Often we find that PCOS patients also have insulin resistance and/or type 2 diabetes. According to some studies, nearly 70% of women with PCOS also have insulin resistance. High levels of blood insulin increase androgen levels (male hormones such as testosterone). Excess androgens in females are mostly to blame for the undesirable effects of PCOS, including acne, weight gain, facial hair, and weight loss resistance. 

Inflammation increases the risk for PCOS. Insulin resistance is just one cause of systemic inflammation. Gut health, stress levels, and weight gain can all contribute to inflammation as well.

Current Treatments

Currently, health care providers recommend weight loss as a primary approach to PCOS relief. Fat cells cause inflammation, so this makes sense. However, as many people may already know, weight loss is not always as easy as it sounds! Insulin resistance can make losing weight through exercise feel impossible.

As far as medications, health care providers often prescribe combination birth control pills to adjust hormone levels, or metformin for insulin resistance. Neither of these approaches truly address the root cause of the insulin resistance and systemic inflammation.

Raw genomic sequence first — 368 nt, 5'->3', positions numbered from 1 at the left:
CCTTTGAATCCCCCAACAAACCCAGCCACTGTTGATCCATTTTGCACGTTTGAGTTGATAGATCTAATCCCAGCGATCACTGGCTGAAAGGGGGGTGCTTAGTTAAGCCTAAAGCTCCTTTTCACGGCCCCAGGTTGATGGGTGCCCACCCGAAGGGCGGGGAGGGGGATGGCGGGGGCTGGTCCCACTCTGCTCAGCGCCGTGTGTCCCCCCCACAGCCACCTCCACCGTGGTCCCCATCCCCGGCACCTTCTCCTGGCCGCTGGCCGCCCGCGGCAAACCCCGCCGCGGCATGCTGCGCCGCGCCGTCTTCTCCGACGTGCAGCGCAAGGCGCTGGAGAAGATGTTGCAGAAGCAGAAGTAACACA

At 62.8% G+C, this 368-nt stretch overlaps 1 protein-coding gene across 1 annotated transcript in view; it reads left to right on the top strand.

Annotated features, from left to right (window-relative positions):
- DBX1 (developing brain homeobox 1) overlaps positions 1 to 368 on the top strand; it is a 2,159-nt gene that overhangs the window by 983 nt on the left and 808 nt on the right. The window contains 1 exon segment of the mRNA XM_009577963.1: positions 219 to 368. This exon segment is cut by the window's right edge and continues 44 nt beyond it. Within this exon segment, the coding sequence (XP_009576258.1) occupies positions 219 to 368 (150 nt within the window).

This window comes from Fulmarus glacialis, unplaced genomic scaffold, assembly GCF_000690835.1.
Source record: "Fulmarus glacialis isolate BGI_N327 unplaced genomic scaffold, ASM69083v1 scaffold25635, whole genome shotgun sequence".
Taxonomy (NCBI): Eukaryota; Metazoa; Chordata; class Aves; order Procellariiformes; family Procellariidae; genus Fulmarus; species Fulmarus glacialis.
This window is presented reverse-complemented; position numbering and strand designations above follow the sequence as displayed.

The B Vitamin Cycle of Doom

Just like with most medications, the common prescriptions for PCOS have side effects. Both birth control pills and metformin are known to deplete B vitamins. Metformin specifically makes it more difficult for your body to absorb B12. Birth control pills, on the other hand, are known to cause nutritional deficiencies in folate, vitamins B2, B6, B12, vitamin C and E and the minerals magnesium, selenium and zinc.

Why are B vitamin deficiencies so concerning? B12, also known as cobalamin, is a vitamin that is essential for brain health and nervous system function. It is needed for the creation of red blood cells, which help distribute oxygen to the rest of our bodies (including our brains). It is no wonder, then, that low B12 levels have been linked to dementia.


In addition to taking medications that deplete them, many people with PCOS have a specific gene mutation that makes it even more difficult to create active B vitamins. MTHFR is a gene that helps our bodies convert folate to an activated version that we need in order to use B12 (5-MTHF). Birth control pills deplete folate, B6 and B12 levels, so if you also have the MTHFR mutation then your body will really struggle to activate and utilize B12.

Some studies have suggested that women with PCOS are more likely to have a mutation on the MTHFR gene. So, due to medication side effects and/or gene mutations, people with PCOS often suffer from B vitamin deficiency (hence their association with Major depression). 

What’s interesting is how much overlap there is between B vitamin deficiency symptoms and PCOS symptoms. It begs the question: Are PCOS symptoms made worse by B vitamin deficiency, caused by the very medications meant to bring the patient relief?

The Dr. Autoimmune Difference

Our office uses a functional medicine approach to identify and address the root cause of chronic conditions such as PCOS. Rather than using medications, we know how to help you provide your body with the tools it needs to correct imbalances naturally.